In Ancient Egyptian culture and mythology Harpocrates, Harpa-Khruti (Horus the Child), was the son of the goddess Isis and her husband Osiris. The deity was often depicted as a small boy, with a sidelock of youth and the index finger held to the lips or the chin, a typical Egyptian gesture symbolising childhood and also the Ancient Egyptian hieroglyph for “child”. The deity was later adopted by the Greeks and the misinterpretation of the gesture of the finger to the lips led to the association of Harpocrates with silence, hence making him the god of silence, secrets and confidentiality in Ancient Greek and Roman mythology. These statuettes are a beautiful example of the cultural and aesthetic syncretism which was common in antiquity across the Mediterranean regions. It was perfectly accepted in the Ancient World that other deities could exist and that they had no less legitimacy than those in one’s territory. Harpocrates is an example of a god adopted and adapted by the Greeks, the Romans and the Egyptians.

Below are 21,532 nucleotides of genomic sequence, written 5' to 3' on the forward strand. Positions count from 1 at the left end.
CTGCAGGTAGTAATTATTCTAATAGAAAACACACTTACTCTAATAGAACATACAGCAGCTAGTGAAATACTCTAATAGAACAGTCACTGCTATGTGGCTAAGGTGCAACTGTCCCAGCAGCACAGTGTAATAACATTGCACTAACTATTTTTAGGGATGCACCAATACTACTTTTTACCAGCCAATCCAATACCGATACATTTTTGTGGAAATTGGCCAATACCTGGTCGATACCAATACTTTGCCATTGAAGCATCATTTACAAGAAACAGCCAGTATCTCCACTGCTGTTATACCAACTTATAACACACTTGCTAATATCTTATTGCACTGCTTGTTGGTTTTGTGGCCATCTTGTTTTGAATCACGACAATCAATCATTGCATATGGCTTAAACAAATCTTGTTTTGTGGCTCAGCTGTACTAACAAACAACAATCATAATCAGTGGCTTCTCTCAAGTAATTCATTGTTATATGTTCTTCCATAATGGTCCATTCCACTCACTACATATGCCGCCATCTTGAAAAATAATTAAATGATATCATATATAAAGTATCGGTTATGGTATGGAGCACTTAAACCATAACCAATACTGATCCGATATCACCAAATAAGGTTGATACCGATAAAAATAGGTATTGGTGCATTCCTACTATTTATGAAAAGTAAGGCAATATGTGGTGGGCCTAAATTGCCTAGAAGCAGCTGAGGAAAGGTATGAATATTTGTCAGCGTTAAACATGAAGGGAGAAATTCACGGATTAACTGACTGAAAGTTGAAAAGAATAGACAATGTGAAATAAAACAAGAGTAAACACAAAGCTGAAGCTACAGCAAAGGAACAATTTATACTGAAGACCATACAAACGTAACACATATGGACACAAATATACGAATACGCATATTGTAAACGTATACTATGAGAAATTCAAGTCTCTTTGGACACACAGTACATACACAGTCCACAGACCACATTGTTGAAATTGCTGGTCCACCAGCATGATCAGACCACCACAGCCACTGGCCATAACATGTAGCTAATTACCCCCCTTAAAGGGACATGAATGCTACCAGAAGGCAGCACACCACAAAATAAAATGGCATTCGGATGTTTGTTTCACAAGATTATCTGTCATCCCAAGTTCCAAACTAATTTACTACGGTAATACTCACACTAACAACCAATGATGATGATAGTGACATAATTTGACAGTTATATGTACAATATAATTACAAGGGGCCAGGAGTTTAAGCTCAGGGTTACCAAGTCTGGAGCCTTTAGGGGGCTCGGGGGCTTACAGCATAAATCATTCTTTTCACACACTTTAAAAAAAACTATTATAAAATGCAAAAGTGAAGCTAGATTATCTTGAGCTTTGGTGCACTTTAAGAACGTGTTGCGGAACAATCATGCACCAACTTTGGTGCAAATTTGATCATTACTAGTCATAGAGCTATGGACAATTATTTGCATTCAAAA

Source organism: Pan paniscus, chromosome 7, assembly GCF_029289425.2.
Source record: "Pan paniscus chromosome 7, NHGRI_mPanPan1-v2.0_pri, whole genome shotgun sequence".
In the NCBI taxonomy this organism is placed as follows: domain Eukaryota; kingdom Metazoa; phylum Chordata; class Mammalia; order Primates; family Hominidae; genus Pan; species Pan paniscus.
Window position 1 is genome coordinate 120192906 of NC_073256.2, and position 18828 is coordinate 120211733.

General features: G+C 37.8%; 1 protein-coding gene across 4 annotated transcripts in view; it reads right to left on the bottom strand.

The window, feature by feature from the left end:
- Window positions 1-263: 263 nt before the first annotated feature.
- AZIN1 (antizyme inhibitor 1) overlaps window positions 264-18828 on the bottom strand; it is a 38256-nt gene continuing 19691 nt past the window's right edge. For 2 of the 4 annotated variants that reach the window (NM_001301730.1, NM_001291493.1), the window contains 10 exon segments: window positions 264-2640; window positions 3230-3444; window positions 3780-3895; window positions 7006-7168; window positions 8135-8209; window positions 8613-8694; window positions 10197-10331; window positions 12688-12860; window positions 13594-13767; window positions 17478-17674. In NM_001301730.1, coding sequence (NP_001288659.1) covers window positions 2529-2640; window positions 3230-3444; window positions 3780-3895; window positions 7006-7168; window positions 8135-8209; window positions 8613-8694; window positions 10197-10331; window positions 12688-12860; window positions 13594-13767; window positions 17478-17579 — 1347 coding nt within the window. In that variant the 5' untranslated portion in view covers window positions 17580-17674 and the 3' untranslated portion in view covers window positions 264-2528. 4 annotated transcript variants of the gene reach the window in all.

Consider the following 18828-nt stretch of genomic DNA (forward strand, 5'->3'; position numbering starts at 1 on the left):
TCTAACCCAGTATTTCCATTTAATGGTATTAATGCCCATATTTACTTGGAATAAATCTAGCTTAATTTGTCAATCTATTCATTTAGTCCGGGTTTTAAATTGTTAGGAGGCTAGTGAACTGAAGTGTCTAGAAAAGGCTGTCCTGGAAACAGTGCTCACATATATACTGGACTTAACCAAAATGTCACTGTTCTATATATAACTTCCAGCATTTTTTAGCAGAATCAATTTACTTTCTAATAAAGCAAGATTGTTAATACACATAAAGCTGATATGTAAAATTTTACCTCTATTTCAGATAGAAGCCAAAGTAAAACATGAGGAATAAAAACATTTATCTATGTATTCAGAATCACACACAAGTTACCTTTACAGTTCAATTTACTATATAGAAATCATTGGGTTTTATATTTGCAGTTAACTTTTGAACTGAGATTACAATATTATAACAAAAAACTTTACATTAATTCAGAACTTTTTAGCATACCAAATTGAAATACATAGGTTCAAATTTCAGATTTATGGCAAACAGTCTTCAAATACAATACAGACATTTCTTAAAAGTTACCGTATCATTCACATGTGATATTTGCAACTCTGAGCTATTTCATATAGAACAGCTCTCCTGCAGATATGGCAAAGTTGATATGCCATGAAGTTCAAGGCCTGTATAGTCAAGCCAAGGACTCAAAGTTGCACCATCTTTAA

Selection of Romano-Egyptian Terracotta Heads of Harpocrates
A selection of Romano-Egyptian terracotta heads of Harpocrates. The facial features have been carefully rendered displaying the youth of the young god. His hair falls down the sides of his face and is surmounted with a Hathoric crown over a thick wreath. The reverse is unadorned. These figurines would have been made from moulds, in two sections; the seams where the two sides were attached together in antiquity are clearly evident.
Provenance: From a North London gentleman collection, in storage since the 1970s; then property of a West London gentleman.
Condition: Fine condition, item B has a slight hole to the right side of his head next to the Hathoric crown. Both are mounted on custom-made stands.